The Tinkering History of Guitar Distortion


Hands up if, like us, you take guitar distortion completely for granted. It’s dumbfounding to realize that, such as electric guitars themselves, distortion hasn’t been around for that long – or even that it was never popular until pretty much recently.

Yet the awesome thing about distortion is how it started: tinkering on broken amps or guitars, looking to control and expand a new sound that already came up uncontrollably on old, low-fi amps. Most discovered the sound accidentally, like Ike Turner and the Kings of Rhythm, when recording their song “Rocket 88” in 1951. Rhythm guitarist Willie Kizart got to the studio with a busted amplifier. Depending on whom you ask, the amp had been left in a trunk and rain leaked in, or had fallen off the car – what’s certain is that the resulting sound was pretty cool:

 

Soon enough, some musicians started to try and control distortion and bring into their own sound, by playing smaller amps to their maximum output. This method was known as “clipping” and widely used by Willie Johnson or Chuck Berry.

Yet most cases of distortion continued to happen coincidentally, by accident, with wider discoveries made once musicians tinkered with their amps in order to recreate the sound on stage or at the recording studio.

This is the case of Link Wray and his Ray Men, when they were invited to Cadence Records’ to record their song “Rumble”. Wray was not happy with how un-distorted the crisp, studio sound left the song, so he took a screwdriver to the amp and got to work – resulting in the first instrumental song banned from radio for its odd sound, which the American public thought would provoke juvenile delinquency:

 

What the song did provoke, though, was the interest of two bands that eventually went down in history for their own sounds: The Kinks and The Who. Both bands are known for having tinkered with instruments to create new sounds, but they’re also a huge part in instrument manufacturers taking notice of the need to control distortion.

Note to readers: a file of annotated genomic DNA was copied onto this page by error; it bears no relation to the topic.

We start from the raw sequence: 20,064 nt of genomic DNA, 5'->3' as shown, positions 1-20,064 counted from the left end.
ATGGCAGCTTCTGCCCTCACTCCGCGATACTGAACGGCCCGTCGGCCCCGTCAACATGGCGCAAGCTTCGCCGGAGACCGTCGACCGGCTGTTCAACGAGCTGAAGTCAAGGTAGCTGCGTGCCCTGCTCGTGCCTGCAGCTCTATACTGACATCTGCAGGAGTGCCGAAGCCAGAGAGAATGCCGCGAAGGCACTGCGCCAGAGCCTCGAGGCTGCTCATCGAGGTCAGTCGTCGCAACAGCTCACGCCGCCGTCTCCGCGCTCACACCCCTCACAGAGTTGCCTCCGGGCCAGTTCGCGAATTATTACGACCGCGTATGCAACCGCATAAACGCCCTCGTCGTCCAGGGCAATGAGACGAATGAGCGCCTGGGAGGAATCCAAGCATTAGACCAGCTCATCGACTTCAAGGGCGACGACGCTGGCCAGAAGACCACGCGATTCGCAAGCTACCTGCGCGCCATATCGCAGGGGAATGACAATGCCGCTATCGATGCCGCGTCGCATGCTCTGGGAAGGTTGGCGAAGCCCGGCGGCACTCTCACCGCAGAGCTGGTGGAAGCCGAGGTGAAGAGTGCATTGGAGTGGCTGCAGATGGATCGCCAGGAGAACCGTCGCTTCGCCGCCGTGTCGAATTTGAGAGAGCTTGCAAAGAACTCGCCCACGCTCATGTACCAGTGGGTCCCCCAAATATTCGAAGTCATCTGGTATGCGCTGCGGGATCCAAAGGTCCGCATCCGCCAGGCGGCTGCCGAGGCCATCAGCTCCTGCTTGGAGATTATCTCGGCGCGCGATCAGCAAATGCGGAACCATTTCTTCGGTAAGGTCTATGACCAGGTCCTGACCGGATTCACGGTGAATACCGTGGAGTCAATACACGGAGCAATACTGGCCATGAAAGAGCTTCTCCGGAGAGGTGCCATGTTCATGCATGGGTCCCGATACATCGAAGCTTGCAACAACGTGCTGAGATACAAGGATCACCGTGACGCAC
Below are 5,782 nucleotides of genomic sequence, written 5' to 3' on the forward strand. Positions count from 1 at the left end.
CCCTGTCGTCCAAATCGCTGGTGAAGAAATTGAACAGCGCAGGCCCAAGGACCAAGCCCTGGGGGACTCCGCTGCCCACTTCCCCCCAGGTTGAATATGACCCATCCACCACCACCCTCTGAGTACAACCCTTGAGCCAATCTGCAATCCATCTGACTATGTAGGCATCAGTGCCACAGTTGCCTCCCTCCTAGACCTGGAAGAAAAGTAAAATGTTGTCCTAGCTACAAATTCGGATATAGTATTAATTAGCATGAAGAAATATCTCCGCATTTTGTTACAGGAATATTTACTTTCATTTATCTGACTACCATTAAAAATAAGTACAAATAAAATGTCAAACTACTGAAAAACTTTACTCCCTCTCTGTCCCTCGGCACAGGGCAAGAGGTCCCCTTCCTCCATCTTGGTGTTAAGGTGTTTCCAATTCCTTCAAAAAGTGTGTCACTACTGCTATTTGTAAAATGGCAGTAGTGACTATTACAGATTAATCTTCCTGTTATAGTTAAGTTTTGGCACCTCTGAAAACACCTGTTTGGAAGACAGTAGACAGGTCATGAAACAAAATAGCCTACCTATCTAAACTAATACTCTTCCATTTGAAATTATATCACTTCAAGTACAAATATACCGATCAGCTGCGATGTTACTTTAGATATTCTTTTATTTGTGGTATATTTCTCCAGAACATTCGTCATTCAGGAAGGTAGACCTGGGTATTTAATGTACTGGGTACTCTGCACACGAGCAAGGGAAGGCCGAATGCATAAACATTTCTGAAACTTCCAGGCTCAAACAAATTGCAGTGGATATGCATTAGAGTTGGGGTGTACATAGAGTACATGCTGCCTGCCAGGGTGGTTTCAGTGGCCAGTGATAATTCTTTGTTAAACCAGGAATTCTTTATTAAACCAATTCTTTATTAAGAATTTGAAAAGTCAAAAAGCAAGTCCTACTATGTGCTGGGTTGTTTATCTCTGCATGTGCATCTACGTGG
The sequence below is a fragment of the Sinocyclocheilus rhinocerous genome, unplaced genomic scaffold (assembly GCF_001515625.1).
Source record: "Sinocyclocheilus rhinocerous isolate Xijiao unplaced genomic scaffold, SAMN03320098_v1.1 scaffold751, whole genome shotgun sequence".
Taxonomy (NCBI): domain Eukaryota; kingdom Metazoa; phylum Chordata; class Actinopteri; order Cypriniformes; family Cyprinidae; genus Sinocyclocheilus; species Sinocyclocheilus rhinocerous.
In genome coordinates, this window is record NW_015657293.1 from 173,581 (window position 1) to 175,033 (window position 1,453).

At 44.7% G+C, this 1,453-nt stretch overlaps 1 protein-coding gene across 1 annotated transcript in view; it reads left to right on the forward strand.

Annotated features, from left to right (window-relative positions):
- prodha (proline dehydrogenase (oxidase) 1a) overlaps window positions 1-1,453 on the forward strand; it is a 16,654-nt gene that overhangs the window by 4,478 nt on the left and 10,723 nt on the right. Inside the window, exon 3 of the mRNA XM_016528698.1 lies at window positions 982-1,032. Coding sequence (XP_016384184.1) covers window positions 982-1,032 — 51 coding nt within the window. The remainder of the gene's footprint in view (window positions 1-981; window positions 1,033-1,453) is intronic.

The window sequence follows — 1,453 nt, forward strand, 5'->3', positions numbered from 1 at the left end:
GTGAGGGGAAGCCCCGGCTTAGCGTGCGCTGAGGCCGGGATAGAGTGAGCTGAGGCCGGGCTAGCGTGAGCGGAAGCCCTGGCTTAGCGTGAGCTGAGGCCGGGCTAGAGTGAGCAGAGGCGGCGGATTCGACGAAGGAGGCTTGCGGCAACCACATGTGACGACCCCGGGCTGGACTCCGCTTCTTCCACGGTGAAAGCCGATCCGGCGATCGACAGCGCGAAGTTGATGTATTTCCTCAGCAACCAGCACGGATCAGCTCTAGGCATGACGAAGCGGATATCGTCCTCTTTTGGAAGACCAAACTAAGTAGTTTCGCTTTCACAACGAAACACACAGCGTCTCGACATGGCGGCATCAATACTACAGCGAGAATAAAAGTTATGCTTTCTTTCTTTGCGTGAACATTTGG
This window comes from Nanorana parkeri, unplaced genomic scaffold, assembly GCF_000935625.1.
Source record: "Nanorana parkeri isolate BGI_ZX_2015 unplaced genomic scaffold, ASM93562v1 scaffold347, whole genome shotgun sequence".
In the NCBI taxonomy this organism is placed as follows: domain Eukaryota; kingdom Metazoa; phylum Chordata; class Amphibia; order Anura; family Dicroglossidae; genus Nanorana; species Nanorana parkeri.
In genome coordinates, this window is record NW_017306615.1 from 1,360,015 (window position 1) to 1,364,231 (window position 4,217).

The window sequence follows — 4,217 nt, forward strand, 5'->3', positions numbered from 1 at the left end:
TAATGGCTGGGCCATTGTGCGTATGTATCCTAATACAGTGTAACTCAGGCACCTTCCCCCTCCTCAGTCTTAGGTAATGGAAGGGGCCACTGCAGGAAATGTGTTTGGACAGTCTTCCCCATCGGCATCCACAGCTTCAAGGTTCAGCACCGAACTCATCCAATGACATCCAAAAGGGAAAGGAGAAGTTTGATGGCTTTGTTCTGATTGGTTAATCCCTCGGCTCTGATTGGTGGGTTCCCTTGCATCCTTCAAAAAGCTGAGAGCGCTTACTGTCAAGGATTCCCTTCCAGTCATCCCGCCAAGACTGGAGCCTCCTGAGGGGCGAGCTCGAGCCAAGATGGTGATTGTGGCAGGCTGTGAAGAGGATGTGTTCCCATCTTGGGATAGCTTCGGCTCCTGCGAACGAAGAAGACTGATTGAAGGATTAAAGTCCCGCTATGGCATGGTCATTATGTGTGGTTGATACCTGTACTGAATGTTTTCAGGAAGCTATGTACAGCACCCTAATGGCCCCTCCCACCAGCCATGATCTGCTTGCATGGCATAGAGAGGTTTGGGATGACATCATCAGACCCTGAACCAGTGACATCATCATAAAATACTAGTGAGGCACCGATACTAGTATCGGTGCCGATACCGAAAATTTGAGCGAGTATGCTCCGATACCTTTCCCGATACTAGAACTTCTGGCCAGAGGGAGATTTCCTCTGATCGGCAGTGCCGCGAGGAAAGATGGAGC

First came trying to introduce distorted tones into amps, with Leo Fender and Jim Marshall (with a little help from his friend Eric Clapton), paving the way. But in 1960, Grady Martin went a step further. While recording for Marty Robbins’ “Don’t Worry”, Martin busted a key fuse on his bass, resulting in this distorted sound:

 

Martins actually took the time to figure out what went wrong – and then replicate it to play the song on stage. The result was probably the first fuzzbox ever made, which inspired The Vultures to try their own hand with the sound. Manufacturers started building their own, but not many musicians caught onto it.

Then, in 1965 The Rolling Stones’ released Satisfaction, using the Gibson Maestro Fuzz-Tone, which sold out its entire stock in less than a year after the song came out. In 1966, Jimmi Hendrix decided to combine the fuzzbox with Wah Wah pedals and Univibes – and the rest is history. And that’s only less than 50 years ago to reach the awesome, well-known sound of this Electric Loog Guitar distorting away:

 


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